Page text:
Tuesday, April 17, 2007

Getting TV and Internet access in the First World

Step One: Apply for TV and internet access. Wait at least one month for anything further to happen.

Step Two: Learn that SA TV's are not compatible with European cable signals. You get visuals but no sound.

Step Three: Get wireless, but no computer. Borrow laptop, which fails to recognise wireless network. Borrowed laptop is also set up in Dutch. Dutch is not Afrikaans.

Step Four: Get decoder to decode cable signal into both visual and audio. Set up decoder to learn that TV does not register decoder. Phone boyfriend and warn him that he may come home to find girlfriend with foot planted firmly through TV screen.

Step Five: Call TV help centre to speak to socially-impaired technician at TV store. Socially-impaired technician says to come back and pay more money for more cables to attach TV to cable to decoder. Put phone down and cry with frustration. Scream a little. Feel calmer.

Step Six: Call computer centre for help on connecting Dutch computer (in English) to wireless modem. Learn that wireless PC card must be reinstalled. Installation CD belongs to owner of computer who has just flown out to Australia for three months. Cry a little. Scream a little. Feel calmer.

Step Seven: Call boyfriend. Warn him that he might come home to find computer through the TV screen, complete with heavily sedated and unnerving grinning girlfriend.

Step Eight: Give up on wireless and connect laptop direct to modem via ethernet. This entails sitting at an angle and balancing computer on knees so that unpredictable power cord and ethernet can both just reach their connections on opposite sides of the room.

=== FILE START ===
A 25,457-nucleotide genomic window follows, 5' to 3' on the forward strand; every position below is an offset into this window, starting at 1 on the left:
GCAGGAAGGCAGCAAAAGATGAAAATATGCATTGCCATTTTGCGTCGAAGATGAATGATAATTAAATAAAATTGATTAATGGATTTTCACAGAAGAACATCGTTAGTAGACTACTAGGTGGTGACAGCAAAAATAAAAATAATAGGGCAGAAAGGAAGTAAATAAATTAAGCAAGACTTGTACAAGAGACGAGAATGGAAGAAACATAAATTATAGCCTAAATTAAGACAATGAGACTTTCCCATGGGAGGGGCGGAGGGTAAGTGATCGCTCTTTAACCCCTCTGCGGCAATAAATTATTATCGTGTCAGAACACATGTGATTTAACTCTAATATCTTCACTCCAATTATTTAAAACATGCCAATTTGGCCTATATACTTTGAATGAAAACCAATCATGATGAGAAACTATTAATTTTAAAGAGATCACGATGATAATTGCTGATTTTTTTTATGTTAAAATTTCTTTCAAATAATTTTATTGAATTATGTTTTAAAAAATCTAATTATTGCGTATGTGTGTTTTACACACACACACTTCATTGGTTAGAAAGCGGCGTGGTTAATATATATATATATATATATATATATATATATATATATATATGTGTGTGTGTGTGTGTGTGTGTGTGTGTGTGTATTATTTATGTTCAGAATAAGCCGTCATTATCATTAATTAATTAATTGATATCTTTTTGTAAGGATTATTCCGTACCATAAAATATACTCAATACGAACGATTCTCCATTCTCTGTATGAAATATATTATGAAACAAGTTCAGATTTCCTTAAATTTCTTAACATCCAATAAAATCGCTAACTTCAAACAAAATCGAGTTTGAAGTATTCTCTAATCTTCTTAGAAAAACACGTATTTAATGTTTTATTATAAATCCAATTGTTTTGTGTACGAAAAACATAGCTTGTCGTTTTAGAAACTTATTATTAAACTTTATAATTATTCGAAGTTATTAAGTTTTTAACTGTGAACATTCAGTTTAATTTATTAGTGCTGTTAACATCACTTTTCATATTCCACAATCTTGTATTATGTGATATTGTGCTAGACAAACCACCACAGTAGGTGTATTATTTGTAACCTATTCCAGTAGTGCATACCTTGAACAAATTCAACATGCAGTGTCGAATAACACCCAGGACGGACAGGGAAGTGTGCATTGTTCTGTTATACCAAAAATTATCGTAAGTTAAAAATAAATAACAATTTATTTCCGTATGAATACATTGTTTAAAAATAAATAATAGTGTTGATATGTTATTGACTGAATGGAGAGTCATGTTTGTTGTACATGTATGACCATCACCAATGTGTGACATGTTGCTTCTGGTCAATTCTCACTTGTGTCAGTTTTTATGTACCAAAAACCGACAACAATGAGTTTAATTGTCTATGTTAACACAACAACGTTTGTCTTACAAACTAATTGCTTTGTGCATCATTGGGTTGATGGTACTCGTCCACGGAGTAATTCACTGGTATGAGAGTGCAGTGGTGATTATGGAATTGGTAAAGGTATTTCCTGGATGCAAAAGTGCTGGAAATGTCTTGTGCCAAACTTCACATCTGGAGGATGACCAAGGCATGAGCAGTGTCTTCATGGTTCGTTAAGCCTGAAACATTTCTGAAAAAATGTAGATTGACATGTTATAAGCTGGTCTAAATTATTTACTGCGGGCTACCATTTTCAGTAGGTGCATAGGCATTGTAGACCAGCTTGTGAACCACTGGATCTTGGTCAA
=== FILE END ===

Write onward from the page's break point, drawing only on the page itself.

It hurts my back, but damn, the precarious angle is worth it. Internet access. Sweet, unadulterated internet access.

One more frustration: Since getting our landline, on random days at random hours, the phone rings. Seeing as I'm home all day, I answer it. The answered phone does nothing but beep in my ear, like a fax signal. I put the phone down. Three minutes later (I've timed it), it rings. I ignore it. Three minutes later, it rings. Repeat for at least the next 90 minutes.

Disconnecting the phone doesn't work because unfortunately the ringing actually originates from the consol. Disconnecting the line entirely would work, but then I would also lose my internet access - all too precious a commodity.

Nobody knows what I'm talking about when I try to explain it. I think it's just the gods of frustration making sure that I don't get through more than 5 days in a row without collapsing into a quivering, drooling, vegetative heap. Chinese torture has nothing on this cold-calling persistancy. OH LOOK IT'S RINGING AS I TYPE.

I've learnt from experience that if I ignore it for long enough then "they" (and if I ever find THEM, I'm going to take great delight in personally blocking every bodily orifice with any mobile phone I can get my hands on) are not likely to try calling again for at least a week.

Maybe somebody out there can suggest what these calls are in aid of? There's no one on the other line and I have no way of telling where they originate from. Who are these people and what do they want with me????


Peaches said...

You learn something new everyday!

Peaches said...

PS: Think my new cool hard-core name should be "Peaches Gaping Blister not gaping love flaps Ballerina"

Koekie said...

Ew, Peaches... decorum!

Peaches said...

Have lost all sense of decorum and sanity. Desperate times call for desperate measures.

Revolving Credit said...

Koekie, soon to be techie-goddess, is there a volume control on the consol?? If you can't stop it ringing can you at lesat just turn the volume off?

Champagne Heathen said...

Ouch!! Definitely painful. Come home sane, ok!? Or maybe head to Amsterdam for some light relief. That much techie chaos might have only one solution!